The couple married (for the first time) in Montreal in 1964, and spent a decade on a kind of worldwide travelling roadshow, transporting a retinue of children (they had seven between them, and one, Maria, they adopted together), badly trained animals (including a turtle), tutors, hairdressers and hangers-on.
They had a fleet of Rolls-Royces, a jet, paintings by Picasso, Monet, Van Gogh and Rembrandt, a horse farm, Ballycullen Lodge, in Wicklow, an estate in the Canary Islands, a villa in Mexico, and houses in Gstaad, Hampshire and Celigny. They bought a 130ft seven-bedroom yacht, Kalizma (which they delighted in mooring alongside Onassis's Cristina), but usually still chose to stay in hotel suites, booking out entire floors, and ordering room service from different countries; pork sausages from Fortnum & Mason in London while staying at the Ritz in Paris.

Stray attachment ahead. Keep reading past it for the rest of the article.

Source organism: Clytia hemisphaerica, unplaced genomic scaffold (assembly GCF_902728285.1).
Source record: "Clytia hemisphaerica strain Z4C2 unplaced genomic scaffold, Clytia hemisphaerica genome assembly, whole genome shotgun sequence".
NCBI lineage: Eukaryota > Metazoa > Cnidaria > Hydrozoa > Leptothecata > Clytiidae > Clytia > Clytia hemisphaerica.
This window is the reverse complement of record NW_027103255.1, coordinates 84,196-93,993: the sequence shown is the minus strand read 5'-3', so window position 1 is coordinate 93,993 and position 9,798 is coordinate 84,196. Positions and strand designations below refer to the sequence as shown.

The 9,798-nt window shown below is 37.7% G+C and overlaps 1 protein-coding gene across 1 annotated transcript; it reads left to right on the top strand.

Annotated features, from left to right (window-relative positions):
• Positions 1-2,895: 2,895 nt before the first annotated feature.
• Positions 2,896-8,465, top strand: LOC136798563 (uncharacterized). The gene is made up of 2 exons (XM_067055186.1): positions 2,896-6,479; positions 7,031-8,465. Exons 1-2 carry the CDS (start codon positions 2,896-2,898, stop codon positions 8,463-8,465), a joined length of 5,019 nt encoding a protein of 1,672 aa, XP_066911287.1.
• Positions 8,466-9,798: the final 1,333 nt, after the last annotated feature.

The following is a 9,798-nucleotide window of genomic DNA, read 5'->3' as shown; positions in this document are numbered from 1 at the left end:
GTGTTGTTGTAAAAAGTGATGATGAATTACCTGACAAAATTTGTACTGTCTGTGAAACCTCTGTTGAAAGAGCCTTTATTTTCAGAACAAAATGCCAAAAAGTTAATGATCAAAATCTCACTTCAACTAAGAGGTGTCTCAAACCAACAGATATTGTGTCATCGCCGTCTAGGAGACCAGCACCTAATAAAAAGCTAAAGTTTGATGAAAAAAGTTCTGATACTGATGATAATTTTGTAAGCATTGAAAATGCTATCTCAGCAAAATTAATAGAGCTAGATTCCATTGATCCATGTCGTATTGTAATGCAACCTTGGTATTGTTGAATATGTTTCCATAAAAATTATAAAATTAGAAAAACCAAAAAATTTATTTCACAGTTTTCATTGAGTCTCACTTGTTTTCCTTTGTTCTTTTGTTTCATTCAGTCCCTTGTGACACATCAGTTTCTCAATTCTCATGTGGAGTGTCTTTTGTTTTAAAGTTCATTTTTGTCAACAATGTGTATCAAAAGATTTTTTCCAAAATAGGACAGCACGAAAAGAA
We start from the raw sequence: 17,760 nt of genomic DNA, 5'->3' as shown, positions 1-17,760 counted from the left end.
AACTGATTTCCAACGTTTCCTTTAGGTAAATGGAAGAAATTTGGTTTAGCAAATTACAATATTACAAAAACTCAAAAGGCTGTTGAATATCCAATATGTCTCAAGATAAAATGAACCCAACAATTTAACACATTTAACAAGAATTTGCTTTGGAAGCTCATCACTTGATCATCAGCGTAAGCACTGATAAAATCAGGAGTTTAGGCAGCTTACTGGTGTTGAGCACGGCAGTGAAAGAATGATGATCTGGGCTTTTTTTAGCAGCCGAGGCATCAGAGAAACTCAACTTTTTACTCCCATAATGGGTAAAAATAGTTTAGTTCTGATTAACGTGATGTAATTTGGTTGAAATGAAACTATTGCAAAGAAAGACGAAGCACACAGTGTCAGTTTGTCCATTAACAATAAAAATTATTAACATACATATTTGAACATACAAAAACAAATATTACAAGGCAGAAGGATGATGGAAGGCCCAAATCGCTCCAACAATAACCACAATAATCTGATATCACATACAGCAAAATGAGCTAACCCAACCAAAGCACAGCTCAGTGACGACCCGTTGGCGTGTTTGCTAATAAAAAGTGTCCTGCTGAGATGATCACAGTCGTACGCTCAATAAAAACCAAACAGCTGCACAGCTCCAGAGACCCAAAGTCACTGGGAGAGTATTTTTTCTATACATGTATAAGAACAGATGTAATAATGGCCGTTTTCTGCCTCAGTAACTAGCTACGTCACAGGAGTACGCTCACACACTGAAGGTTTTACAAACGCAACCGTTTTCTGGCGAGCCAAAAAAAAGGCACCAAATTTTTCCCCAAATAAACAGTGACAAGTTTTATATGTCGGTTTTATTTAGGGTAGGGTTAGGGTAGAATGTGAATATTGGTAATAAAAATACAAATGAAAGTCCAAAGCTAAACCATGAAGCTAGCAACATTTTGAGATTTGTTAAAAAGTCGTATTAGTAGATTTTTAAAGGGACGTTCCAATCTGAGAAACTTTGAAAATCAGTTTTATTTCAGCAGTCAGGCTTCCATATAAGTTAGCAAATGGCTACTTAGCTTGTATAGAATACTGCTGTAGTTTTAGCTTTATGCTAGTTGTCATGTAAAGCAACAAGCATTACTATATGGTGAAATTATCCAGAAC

It was absurd and endearing in almost equal measure, largely because they were also generous to whatever causes caught their fancy -- giving large sums to charities including $1m in 1966 to establish a heart research foundation in memory of Montgomery Clift, Taylor's co-star in A Place in the Sun (who, though gay, said: "Liz is the only woman I have ever met who turns me on."). They also made films together, most very forgettable, but two classics. Who's Afraid of Virginia Woolf?, for which Taylor won her second Oscar, finally harnessed the explosive energy between them, while Franco Zeffirelli's The Taming of the Shrew a few years later again provided the magic formula to exploit their chemistry.